1. Do college athletes have individual names, images and likeness rights? This goes to a key issue for the O'Bannon plaintiffs. For college athletes to get a cut of TV money moving forward, the plaintiffs have to prove those rights exist in the first place and can be negotiated.
The NCAA contends that individual licensing rights that have allegedly been violated don't exist. Attorneys for the O'Bannon plaintiffs have suggested in interviews that the recent video-game damage settlements -- although there's no stated admission by the NCAA and it might not even be admissible in court if there was -- suggest otherwise.
Video games are one thing for licensing rights. Proving it for live broadcasts, where billions of dollars exist, is quite another challenge.
Singla repeatedly hit on the point that even professional sports leagues' TV contracts don't include licenses for players' images. Noll countered that pro athlete TV rights are collectively bargained for by players and that the question was more a legal question than an antitrust economics question, which is his expertise.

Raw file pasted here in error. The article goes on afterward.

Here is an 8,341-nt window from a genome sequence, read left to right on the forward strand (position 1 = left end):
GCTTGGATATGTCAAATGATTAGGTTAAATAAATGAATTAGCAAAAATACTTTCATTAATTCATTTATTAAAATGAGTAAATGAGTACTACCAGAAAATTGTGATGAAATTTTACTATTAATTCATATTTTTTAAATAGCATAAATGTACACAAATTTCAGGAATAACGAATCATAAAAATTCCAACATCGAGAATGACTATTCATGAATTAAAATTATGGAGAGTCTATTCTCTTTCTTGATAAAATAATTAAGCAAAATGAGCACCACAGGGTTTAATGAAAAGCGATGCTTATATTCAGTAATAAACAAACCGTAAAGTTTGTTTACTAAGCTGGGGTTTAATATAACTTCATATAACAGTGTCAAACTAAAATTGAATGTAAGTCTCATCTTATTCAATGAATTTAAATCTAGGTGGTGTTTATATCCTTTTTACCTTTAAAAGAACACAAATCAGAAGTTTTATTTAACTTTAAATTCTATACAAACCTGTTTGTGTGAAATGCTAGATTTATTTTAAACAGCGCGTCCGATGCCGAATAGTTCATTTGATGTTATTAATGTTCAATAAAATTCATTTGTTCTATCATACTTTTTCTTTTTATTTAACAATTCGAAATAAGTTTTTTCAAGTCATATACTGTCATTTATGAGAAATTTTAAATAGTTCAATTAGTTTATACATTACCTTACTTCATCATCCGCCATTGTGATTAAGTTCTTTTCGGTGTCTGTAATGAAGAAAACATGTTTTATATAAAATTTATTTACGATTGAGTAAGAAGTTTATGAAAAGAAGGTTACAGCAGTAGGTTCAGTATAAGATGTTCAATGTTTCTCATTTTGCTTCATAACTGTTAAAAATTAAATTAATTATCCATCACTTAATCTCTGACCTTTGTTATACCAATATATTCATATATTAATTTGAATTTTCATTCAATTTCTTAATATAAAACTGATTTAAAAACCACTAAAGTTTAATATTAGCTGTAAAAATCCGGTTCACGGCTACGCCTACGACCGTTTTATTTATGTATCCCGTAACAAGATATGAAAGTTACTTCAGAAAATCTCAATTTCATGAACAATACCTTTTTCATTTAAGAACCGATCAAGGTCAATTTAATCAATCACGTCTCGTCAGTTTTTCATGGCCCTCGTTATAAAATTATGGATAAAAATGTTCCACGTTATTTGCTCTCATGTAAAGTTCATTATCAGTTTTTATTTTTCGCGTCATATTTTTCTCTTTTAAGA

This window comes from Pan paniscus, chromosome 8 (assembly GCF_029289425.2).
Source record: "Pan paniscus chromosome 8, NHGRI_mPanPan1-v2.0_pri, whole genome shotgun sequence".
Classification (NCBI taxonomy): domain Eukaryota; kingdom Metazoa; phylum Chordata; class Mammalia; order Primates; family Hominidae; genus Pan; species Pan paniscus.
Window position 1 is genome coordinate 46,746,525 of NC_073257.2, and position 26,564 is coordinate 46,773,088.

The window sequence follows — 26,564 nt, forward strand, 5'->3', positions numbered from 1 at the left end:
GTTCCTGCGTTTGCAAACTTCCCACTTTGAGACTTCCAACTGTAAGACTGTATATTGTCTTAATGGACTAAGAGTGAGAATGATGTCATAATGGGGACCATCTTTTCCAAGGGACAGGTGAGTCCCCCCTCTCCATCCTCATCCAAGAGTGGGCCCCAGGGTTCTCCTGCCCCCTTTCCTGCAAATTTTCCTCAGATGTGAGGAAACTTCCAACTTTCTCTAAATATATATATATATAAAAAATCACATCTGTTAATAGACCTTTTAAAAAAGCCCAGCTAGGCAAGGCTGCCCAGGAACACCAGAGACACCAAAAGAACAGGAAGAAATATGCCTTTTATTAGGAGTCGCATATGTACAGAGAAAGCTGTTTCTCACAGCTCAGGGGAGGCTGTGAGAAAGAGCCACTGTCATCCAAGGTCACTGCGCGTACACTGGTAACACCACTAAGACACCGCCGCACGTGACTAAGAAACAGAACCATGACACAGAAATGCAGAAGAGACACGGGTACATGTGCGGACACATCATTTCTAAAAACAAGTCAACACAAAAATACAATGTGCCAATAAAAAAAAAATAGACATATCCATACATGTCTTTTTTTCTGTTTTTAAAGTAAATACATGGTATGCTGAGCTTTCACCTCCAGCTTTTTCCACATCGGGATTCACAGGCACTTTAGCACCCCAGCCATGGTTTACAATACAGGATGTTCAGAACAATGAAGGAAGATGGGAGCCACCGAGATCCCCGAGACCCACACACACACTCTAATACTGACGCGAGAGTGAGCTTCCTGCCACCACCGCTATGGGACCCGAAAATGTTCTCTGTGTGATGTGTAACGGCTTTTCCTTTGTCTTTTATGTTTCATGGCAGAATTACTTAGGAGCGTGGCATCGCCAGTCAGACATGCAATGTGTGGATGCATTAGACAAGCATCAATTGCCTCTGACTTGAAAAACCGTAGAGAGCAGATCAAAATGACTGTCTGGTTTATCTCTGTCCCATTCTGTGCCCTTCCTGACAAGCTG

Singla pressed Noll on whether he has ever found or cited any sport in the history of the world in which an athlete is paid for names, images or likenesses for appearing as part of a league. Noll provided the example of boxing.
The NCAA revisited its position that because schools control access to stadiums, they have the ability to control TV rights to games. Singla gave the example that if Stanford and Cal played a game at Golden Gate Park, TV could come and the schools wouldn't get paid for it.
“What does controlled access mean?” Noll said. “Nobody can fly a hot air balloon over the stadium and take pictures? Please be specific.” Even Wilken became amused at this line of questioning, and eventually Singla moved on from stadium access.
2. Judge interested in Keller settlement terms. During discussions about athletes' rights in video games, Wilken asked the NCAA if it would be willing to state settlement terms in the Sam Keller video game case. The two sides announced a $20 million settlement on Monday and still must formally file the proposed deal to the court.